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Poetry and the Making of the English Literary Past1660-1781$
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Richard Terry

Print publication date: 2001

Print ISBN-13: 9780198186236

Published to Oxford Scholarship Online: January 2010

DOI: 10.1093/acprof:oso/9780198186236.001.0001

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Myths of Origin: The Canon of Pre-Chaucerian Poetry

Myths of Origin: The Canon of Pre-Chaucerian Poetry

Chapter:
(p.93) 4 Myths of Origin: The Canon of Pre-Chaucerian Poetry
Source:
Poetry and the Making of the English Literary Past
Author(s):

Richard Terry (Contributor Webpage)

Publisher:
Oxford University Press
DOI:10.1093/acprof:oso/9780198186236.003.0005

Since long before the English Augustan era, it had been a commonplace that English literature began in the age of Geoffrey Chaucer, either through his offices or, more rarely, through those of his contemporary, John Gower. Indeed, it was not unusual for Chaucer to be seen as the sole literary figure of consequence before the 16th century. The most common conceit expressing Chaucer's priority in the literary tradition was that of his being the ‘father’ of English poetry. Another prevalent metaphor for Chaucer's initiation of the vernacular tradition, however, was that of his being a rising sun or new-breaking morn. This chapter considers the hunt for a pre-Chaucerian origin to English literature, an origin that would satisfy the question of at what point, and in connection with which writers, English literature actually began. It discusses the so-called battle of the books, especially as it addressed the status of the vernacular literary canon in comparison with the classical one.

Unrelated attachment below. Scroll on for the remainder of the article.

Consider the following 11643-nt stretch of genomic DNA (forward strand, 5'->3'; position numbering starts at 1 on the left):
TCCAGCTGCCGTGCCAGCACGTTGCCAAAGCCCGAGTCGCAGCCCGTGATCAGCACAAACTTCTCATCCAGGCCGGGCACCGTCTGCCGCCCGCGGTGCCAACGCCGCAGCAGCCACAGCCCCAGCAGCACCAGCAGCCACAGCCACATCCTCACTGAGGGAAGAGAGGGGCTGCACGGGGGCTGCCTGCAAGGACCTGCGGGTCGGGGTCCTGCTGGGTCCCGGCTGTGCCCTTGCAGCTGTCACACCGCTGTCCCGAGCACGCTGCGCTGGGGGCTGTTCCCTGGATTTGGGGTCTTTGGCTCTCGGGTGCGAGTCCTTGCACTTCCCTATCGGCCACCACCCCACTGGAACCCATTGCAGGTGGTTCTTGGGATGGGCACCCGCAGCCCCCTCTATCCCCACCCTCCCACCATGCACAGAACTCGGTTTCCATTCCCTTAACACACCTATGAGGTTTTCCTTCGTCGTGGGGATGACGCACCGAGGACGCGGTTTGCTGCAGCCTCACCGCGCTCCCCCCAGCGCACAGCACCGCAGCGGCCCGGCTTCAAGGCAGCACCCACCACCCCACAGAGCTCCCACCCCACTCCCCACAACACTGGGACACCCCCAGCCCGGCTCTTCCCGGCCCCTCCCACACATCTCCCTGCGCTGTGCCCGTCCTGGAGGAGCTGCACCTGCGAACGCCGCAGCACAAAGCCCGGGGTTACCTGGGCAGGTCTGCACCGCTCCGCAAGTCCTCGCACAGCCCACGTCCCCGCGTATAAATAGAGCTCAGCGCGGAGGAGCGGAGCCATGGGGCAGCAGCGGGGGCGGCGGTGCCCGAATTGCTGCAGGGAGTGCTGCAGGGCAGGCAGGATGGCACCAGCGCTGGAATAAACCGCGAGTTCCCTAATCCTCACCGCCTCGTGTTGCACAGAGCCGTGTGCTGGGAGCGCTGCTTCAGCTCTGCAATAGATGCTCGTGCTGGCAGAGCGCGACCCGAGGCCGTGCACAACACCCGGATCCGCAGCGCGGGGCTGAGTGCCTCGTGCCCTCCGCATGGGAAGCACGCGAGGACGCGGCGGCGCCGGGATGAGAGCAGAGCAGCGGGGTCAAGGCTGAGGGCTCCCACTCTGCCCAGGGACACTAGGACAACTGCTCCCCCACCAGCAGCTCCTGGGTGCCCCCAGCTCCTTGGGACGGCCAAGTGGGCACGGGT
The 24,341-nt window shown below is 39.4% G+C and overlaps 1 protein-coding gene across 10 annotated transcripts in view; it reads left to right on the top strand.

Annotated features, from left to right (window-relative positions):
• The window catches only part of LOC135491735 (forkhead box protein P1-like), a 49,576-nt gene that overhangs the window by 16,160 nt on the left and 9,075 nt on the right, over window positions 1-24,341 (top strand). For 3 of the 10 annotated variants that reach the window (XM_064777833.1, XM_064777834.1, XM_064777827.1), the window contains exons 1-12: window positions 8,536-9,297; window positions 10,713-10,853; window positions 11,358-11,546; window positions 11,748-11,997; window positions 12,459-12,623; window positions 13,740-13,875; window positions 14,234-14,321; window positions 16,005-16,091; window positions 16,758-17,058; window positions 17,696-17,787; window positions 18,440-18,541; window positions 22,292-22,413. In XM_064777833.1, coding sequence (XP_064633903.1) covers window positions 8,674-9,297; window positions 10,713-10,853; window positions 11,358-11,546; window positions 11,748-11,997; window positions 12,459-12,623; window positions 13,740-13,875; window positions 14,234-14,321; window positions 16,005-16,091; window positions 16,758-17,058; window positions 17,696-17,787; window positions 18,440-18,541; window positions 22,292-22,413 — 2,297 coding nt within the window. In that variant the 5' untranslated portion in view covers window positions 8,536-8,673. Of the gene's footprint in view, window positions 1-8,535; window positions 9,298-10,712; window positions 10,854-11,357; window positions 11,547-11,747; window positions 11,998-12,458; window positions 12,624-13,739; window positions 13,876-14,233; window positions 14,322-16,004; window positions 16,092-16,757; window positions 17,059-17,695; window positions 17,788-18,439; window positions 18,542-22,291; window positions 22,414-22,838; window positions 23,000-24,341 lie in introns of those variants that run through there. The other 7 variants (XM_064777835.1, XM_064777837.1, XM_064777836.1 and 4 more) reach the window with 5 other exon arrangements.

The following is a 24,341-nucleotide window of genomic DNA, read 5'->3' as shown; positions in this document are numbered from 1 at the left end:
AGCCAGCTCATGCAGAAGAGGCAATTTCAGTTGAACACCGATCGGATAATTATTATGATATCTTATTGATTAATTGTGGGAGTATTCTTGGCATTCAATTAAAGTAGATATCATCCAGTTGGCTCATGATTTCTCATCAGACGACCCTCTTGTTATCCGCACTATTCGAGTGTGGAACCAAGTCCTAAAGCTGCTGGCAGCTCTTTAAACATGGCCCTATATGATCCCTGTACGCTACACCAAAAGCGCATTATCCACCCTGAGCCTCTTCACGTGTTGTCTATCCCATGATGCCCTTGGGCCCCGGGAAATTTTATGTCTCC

Keywords:   Geoffrey Chaucer, English literature, literary canon, poetry, John Husbands, literary past

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